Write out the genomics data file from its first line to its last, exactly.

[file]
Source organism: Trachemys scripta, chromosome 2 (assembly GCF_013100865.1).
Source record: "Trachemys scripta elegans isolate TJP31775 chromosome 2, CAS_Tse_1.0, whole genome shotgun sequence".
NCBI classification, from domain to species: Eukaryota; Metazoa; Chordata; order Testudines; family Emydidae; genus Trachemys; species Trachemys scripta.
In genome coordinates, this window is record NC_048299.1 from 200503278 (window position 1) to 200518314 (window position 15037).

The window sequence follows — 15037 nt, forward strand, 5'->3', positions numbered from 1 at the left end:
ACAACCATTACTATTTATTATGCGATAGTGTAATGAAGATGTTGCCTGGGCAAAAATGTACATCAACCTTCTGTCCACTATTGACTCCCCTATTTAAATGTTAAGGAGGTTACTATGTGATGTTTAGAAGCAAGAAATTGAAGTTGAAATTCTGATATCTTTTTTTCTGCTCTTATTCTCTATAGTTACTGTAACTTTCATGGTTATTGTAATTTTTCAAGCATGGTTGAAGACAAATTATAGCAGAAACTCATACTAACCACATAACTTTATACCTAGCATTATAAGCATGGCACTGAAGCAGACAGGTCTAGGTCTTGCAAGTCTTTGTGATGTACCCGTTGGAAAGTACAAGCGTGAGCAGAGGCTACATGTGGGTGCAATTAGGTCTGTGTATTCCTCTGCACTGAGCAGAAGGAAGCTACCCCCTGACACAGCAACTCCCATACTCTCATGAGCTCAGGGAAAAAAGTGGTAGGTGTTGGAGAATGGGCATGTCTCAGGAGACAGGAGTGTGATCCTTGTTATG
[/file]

Source organism: Trachemys scripta, chromosome 2 (assembly GCF_013100865.1).
Source record: "Trachemys scripta elegans isolate TJP31775 chromosome 2, CAS_Tse_1.0, whole genome shotgun sequence".
NCBI classification, from domain to species: Eukaryota; Metazoa; Chordata; order Testudines; family Emydidae; genus Trachemys; species Trachemys scripta.
In genome coordinates, this window is record NC_048299.1 from 200503278 (window position 1) to 200518314 (window position 15037).

The window sequence follows — 15037 nt, forward strand, 5'->3', positions numbered from 1 at the left end:
ACAACCATTACTATTTATTATGCGATAGTGTAATGAAGATGTTGCCTGGGCAAAAATGTACATCAACCTTCTGTCCACTATTGACTCCCCTATTTAAATGTTAAGGAGGTTACTATGTGATGTTTAGAAGCAAGAAATTGAAGTTGAAATTCTGATATCTTTTTTTCTGCTCTTATTCTCTATAGTTACTGTAACTTTCATGGTTATTGTAATTTTTCAAGCATGGTTGAAGACAAATTATAGCAGAAACTCATACTAACCACATAACTTTATACCTAGCATTATAAGCATGGCACTGAAGCAGACAGGTCTAGGTCTTGCAAGTCTTTGTGATGTACCCGTTGGAAAGTACAAGCGTGAGCAGAGGCTACATGTGGGTGCAATTAGGTCTGTGTATTCCTCTGCACTGAGCAGAAGGAAGCTACCCCCTGACACAGCAACTCCCATACTCTCATGAGCTCAGGGAAAAAAGTGGTAGGTGTTGGAGAATGGGCATGTCTCAGGAGACAGGAGTGTGATCCTTGTTATG